In Words and Pictures: Thought Bubble 2023

Review by Luke Williams

Thought Bubble 2023 - Photo by Luke Williams

Thought Bubble has become legendary worldwide, in comic industry circles anyway. Its focus is away from the mainstream fayre of Marvel and DC, instead promoting independent creators and publishers, with one exception probably being the reasonably strong, though not overpowering, presence of Rebellion, publisher of 2000AD and Treasury of British Comics titles.

The trip up to Harrogate from my home in South Wales doesn’t start well. The train network has been badly affected by the biblically wet weather. Some trains are cancelled or redirected and as a consequence carriages are crowded, and completely crammed between Manchester and Leeds. Only on the final leg, between Leeds and Harrogate, provides some respite.

Arriving at Harrogate, I swap train for a bus and pass the convention centre less than five minutes from the bus and train stations. The bus driver assists this hapless Welshman by indicating when to hop off for my digs.

To save a bit of cash for comics, I chose cheaper accommodation a 25 minute walk from the town centre, so after settling into the accommodation I set off on in the dark to get my bearings.

Even at this time of day, Harrogate is pretty. Christmas lights are creeping out ever earlier in the year across British towns.

Thought Bubble 2023 - Harrogate at night - Photo by Luke Williams

Taking in the sights, I come across one of Tharg’s droids. Not wanting to disturb, I move on and a little starstruck, I leave them to it. Back to digs, a bit of tea and off to sleep, a big day tomorrow.

Saturday morning, first day of the convention and suitably dressed in a (possibly counterfeit) Asterix T-shirt, I check my convention kit: tote bags (possibly insufficient capacity), nice warm coat, wallet, phone. Ready! Let’s go…

Planning what you want to see and do at a convention is essential; especially with a con as large as Thought Bubble. The two day programme is a smorgasbord of creator interviews, discussions panels and workshops, something to suit everyone. It may be that you are there for the whole convention, but you will never see everything that you want to see, either due to lack of time, or timetable conflicts.

Thought Bubble 2023 - Early Queuing - Photo by Luke Williams

Having never paid heed to this useful advice, I don’t plan and don’t even check opening times, assuming it will be around 9.00ish. Nope, 10.00am, but fans have already started to queue, jealously watching exhibitors walk in with their passes, displays and products of their long toil.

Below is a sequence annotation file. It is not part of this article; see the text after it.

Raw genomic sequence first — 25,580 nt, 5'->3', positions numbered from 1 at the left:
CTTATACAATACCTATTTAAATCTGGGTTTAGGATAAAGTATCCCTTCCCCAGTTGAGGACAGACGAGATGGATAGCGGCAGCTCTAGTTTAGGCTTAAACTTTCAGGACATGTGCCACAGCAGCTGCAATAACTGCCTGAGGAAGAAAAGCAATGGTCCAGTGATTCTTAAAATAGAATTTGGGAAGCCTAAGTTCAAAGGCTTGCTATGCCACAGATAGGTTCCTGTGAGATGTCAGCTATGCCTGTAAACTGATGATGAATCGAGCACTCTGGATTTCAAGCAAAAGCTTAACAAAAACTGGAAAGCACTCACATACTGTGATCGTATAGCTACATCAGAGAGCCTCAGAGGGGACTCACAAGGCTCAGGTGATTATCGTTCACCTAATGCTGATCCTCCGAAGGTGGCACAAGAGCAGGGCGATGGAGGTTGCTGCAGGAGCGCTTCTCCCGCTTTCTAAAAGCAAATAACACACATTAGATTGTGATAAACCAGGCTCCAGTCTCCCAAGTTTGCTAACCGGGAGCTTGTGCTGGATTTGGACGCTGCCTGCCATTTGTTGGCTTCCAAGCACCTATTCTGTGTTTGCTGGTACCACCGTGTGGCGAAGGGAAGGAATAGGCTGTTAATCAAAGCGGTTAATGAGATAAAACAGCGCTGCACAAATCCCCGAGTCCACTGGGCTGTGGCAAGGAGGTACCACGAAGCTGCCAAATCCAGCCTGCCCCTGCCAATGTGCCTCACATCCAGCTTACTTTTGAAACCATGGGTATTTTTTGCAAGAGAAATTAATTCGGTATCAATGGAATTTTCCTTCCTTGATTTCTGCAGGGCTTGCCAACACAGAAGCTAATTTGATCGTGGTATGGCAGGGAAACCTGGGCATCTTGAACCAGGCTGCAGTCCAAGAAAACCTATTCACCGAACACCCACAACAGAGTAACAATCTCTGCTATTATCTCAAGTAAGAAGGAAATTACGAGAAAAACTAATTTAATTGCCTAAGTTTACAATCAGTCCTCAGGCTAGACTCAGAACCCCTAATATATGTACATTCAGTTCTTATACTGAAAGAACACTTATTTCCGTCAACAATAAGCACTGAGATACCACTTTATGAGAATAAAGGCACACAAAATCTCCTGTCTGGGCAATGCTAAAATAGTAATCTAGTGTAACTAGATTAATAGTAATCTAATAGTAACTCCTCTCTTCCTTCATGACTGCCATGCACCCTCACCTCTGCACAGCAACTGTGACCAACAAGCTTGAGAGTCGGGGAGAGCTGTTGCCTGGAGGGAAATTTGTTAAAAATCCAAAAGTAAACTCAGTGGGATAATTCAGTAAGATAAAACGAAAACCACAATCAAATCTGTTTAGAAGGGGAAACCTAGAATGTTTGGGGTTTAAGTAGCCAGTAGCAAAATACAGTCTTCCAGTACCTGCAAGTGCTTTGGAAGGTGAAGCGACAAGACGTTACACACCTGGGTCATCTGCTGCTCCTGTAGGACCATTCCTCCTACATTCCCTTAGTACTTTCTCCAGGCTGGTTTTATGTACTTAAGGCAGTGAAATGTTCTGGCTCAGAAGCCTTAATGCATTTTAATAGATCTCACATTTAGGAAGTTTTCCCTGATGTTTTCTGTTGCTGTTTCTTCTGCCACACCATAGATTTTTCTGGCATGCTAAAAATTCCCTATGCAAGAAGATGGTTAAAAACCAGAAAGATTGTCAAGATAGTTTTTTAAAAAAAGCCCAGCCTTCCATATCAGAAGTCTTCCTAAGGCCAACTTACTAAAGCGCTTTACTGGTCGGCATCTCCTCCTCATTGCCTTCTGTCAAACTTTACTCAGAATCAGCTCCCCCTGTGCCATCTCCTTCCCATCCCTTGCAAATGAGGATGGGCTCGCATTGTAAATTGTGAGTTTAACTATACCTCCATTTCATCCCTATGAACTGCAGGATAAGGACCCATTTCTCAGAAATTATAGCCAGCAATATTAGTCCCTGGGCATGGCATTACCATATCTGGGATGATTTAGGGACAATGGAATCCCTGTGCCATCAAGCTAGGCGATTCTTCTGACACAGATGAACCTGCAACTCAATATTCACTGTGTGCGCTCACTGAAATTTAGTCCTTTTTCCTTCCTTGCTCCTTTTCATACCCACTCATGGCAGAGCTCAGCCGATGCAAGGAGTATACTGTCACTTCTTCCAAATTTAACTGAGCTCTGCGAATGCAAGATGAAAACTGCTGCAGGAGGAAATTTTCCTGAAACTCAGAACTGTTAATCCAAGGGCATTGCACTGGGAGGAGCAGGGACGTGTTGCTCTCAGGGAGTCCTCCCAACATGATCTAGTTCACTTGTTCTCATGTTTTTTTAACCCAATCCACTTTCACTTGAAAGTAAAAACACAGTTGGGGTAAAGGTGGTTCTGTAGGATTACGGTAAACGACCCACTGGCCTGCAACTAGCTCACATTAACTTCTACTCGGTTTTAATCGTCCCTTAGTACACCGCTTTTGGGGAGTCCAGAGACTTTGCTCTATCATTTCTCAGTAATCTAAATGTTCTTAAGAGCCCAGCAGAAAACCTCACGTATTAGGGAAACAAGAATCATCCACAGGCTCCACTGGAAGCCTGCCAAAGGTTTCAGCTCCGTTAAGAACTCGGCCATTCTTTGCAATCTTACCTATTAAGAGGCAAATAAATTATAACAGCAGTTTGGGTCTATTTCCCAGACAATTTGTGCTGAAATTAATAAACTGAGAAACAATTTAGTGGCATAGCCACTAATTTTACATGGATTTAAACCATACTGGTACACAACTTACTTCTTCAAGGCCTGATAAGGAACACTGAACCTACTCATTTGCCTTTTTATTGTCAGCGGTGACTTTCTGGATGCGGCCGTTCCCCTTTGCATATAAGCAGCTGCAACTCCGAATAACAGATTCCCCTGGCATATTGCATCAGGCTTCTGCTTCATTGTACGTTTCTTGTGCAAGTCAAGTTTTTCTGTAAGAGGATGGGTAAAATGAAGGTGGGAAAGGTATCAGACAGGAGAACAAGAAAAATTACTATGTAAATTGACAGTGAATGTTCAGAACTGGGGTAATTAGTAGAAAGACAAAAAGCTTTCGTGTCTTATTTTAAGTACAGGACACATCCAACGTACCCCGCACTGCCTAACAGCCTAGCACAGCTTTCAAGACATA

I decide to take in Harrogate in the daylight and wait for the queue to die down. The dark didn’t mask an ugly side, it’s a beautiful town.

Thought Bubble 2023 - Early Queuing - Photo by Luke Williams

I head back for 10.00, opening time, and I can see the queue stretching way past the exhibition complex, out of the town centre somewhere into the distance. At 10.20, I relent and decide to join the queue. Thankfully, and as an indication of the efficient organisation of TB, the wait isn’t that long, about 20 minutes, enough time for people watching.

Rich Johnston, a very well known head of some other comic related website, walks past staring into his tablet, presumably filming the length of the queue. The line to TB is peppered with cosplayers – some in very thin outfits, braving the chilly, but thankfully sunny and dry, Yorkshire morning.

Rich Johnston’s “From one side of Thought Bubble to the other” for 2023

For a newbie to TB, the first thing that strikes you is the size of that first Red Shirt hall, and the number of stalls. Reaching the end of that first hall you realise there are another two (Dstlry and Bubble Boy) of similar size, offering over 600 exhibitors in total. And, by crikey, it’s busy. It’s a wonderful sight.

Thought Bubble 2023 - Red Shirt Hall - Photo by Luke Williams
Thought Bubble 2023 - Photo by Luke Williams

Along with the three ground floor exhibitors halls, there is a stage / signing area, upstairs are two workshops and two panel rooms. Thought Bubble is big on inclusivity: for example, in addition to the halls and panel rooms there are chill out / quiet areas, play areas for kids and BSL signers for almost every panel I attended.